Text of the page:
Honiara – As discussions on a new Tropical Tuna Measure (TTM) loom, Pacific island countries need to push more to get the international community to consider the impacts of climate change on the regional tuna fishery. It needs to take account of both high seas and in-zone allocations so that the measure can be more beneficial to the region.
Climate change has been come to be seen as one of the building blocks of the TTM, based on advice from the Scientific Committee of the Western and Central Pacific Fisheries Commission (WCPFC) that it is likely to result in increasing fish migration between zones to the east and the high seas.
Therefore, it is up to the members of the Pacific Islands Forum Fisheries Agency (FFA) member countries to lead the development of new measure – and it is apparent that there will be a lot of push and pull factors coming from some developed countries.
In a media conference to wrap up the 17th Tuna Commission meeting last December, the Chair of the Forum Fisheries Committee (FFC), Mr Eugene Pangelinan, said, “As we move towards developing a new Tropical Tuna Measure or successor, our experiences in the past will dictate our behaviour in the future.
“The outcomes of what will be a Tropical Tuna Measure for 2022 onwards will be based on a lot of factors. I’m concerned that issues like climate change just might fall down through the cracks as we negotiate that Tropical Tuna Measure.”
A challenge for Pacific small island developing states
According to Mr Pangelinan, the discussions on pushing for the effects of climate change on the tuna fisheries to be part of the TTM was going to be a challenge for the small island developing states (SIDS) of the Pacific.
This is due to the fact that the developed countries will also push for their own priorities to be considered.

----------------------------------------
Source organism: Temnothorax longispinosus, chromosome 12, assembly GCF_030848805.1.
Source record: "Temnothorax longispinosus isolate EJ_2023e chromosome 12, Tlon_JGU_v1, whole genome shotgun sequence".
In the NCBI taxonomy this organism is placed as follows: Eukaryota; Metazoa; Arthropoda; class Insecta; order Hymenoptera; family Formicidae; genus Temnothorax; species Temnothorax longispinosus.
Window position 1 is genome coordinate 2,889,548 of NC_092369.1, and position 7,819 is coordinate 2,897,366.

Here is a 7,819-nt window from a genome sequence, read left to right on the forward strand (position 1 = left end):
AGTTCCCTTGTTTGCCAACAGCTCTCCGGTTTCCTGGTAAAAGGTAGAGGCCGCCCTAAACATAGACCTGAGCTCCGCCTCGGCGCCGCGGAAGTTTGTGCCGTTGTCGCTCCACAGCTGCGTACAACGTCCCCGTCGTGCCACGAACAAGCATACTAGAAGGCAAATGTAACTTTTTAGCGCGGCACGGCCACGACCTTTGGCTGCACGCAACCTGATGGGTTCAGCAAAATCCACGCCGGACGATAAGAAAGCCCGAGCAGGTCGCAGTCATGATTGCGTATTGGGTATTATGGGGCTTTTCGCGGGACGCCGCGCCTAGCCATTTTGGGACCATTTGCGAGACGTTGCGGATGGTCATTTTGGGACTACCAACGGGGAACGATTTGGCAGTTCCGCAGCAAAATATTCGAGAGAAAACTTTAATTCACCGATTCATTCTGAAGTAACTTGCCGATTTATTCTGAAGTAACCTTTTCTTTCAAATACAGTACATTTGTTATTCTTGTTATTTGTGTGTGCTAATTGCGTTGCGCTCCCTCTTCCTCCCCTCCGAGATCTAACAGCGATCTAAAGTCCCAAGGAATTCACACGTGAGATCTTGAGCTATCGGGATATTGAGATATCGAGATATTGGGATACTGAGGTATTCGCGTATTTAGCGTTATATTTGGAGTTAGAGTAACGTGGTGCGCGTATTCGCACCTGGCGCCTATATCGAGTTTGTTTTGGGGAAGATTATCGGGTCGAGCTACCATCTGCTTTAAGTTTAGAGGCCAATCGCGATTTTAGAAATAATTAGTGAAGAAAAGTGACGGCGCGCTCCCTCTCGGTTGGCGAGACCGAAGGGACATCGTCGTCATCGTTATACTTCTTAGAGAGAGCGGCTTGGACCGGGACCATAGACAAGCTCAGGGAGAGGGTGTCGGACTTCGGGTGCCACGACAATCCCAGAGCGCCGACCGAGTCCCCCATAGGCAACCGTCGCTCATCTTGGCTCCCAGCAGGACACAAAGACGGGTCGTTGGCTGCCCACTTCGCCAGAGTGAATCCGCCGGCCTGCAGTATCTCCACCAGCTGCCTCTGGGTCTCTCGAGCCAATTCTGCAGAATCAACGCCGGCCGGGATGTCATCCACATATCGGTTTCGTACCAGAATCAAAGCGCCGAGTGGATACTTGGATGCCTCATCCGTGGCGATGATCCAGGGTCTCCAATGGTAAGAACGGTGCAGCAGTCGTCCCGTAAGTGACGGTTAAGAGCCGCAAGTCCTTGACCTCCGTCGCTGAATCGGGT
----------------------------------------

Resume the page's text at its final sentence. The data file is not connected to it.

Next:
“The way we see it, as we prepare for this process in 2021, I think some developed CCMs are starting to take a very strong position on their priorities, such as profits and profits for their vessels and ensuring that their vessels have a place in this fishery to retain what has been very beneficial to them,” Mr Pangelinan said. (CCMs are the members, cooperating non-members and participating territories that make up the WCPFC.)
The FFC chair said FFA had a “totally different” view, and anticipated that these kinds of issues might become watered down as people would be more focused on what members were trying to achieve through the objectives that would be agreed on in early 2021.
“So, it will be quite a challenge to bring in elements of climate change, crew and labour standards, and so forth,” Mr Pangelinan said.
Besides these areas of most concern, he said that considering the impacts of COVID-19 in the discussions, “as we start carving out or drafting new measures, it’s going to be very difficult. I will say, we’re going to just be really ready and prepared as we have these discussions, and keep those in the back of our minds that they’re equally important to our people.”
“It is also important to also have leadership directives, from our highest levels of government that these are priorities as well,” Mr Pangelinan said.
Climate negotiations as everybody’s business
The FFA Director-General, Dr Manumatavai Tupou-Roosen, told regional journalists after WCPFC17 that the fight for getting what’s beneficial to the Pacific island countries out of the new Tropical Tuna Measure was “everybody’s business” and could not be done by the FFA alone.
Dr Tupou-Roosen said it was a positive that Pacific leaders and ministers had highlighted the importance of climate change as the single greatest threat to their people.
“Whilst we’re faced with the immediate challenge and impacts of COVID-19 staying very much in front, on top of mind is what we do in the climate change space,” Dr Tupou-Roosen said.
“And so we will see that start to play out as well, in the discussions around the Tropical Tuna Measure, in terms of the high seas allocation, given the scientists telling us that there will be substantial amount of fish within our waters that will migrate to the high seas, due to climate change.
“This will be part of the conversation next year  in that context.”